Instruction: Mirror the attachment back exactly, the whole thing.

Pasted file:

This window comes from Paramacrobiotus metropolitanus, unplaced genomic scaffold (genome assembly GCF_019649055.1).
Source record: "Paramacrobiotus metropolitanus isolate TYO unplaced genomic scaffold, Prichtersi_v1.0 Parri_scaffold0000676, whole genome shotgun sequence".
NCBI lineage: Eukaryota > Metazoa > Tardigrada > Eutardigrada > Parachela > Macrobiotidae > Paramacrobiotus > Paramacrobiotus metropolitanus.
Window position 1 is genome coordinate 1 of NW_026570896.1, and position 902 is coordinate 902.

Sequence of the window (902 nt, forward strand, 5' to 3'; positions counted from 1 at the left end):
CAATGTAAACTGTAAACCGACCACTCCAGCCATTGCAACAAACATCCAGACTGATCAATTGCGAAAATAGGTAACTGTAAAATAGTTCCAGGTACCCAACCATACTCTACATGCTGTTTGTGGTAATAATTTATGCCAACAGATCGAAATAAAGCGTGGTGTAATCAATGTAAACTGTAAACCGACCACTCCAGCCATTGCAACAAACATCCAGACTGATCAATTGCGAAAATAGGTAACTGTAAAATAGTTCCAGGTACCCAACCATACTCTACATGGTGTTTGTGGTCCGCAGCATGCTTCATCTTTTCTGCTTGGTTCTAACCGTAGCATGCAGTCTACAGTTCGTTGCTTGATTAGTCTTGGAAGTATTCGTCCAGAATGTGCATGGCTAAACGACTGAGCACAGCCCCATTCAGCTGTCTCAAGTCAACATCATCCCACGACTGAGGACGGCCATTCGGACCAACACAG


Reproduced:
This window comes from Paramacrobiotus metropolitanus, unplaced genomic scaffold (genome assembly GCF_019649055.1).
Source record: "Paramacrobiotus metropolitanus isolate TYO unplaced genomic scaffold, Prichtersi_v1.0 Parri_scaffold0000676, whole genome shotgun sequence".
NCBI lineage: Eukaryota > Metazoa > Tardigrada > Eutardigrada > Parachela > Macrobiotidae > Paramacrobiotus > Paramacrobiotus metropolitanus.
Window position 1 is genome coordinate 1 of NW_026570896.1, and position 902 is coordinate 902.

Sequence of the window (902 nt, forward strand, 5' to 3'; positions counted from 1 at the left end):
CAATGTAAACTGTAAACCGACCACTCCAGCCATTGCAACAAACATCCAGACTGATCAATTGCGAAAATAGGTAACTGTAAAATAGTTCCAGGTACCCAACCATACTCTACATGCTGTTTGTGGTAATAATTTATGCCAACAGATCGAAATAAAGCGTGGTGTAATCAATGTAAACTGTAAACCGACCACTCCAGCCATTGCAACAAACATCCAGACTGATCAATTGCGAAAATAGGTAACTGTAAAATAGTTCCAGGTACCCAACCATACTCTACATGGTGTTTGTGGTCCGCAGCATGCTTCATCTTTTCTGCTTGGTTCTAACCGTAGCATGCAGTCTACAGTTCGTTGCTTGATTAGTCTTGGAAGTATTCGTCCAGAATGTGCATGGCTAAACGACTGAGCACAGCCCCATTCAGCTGTCTCAAGTCAACATCATCCCACGACTGAGGACGGCCATTCGGACCAACACAG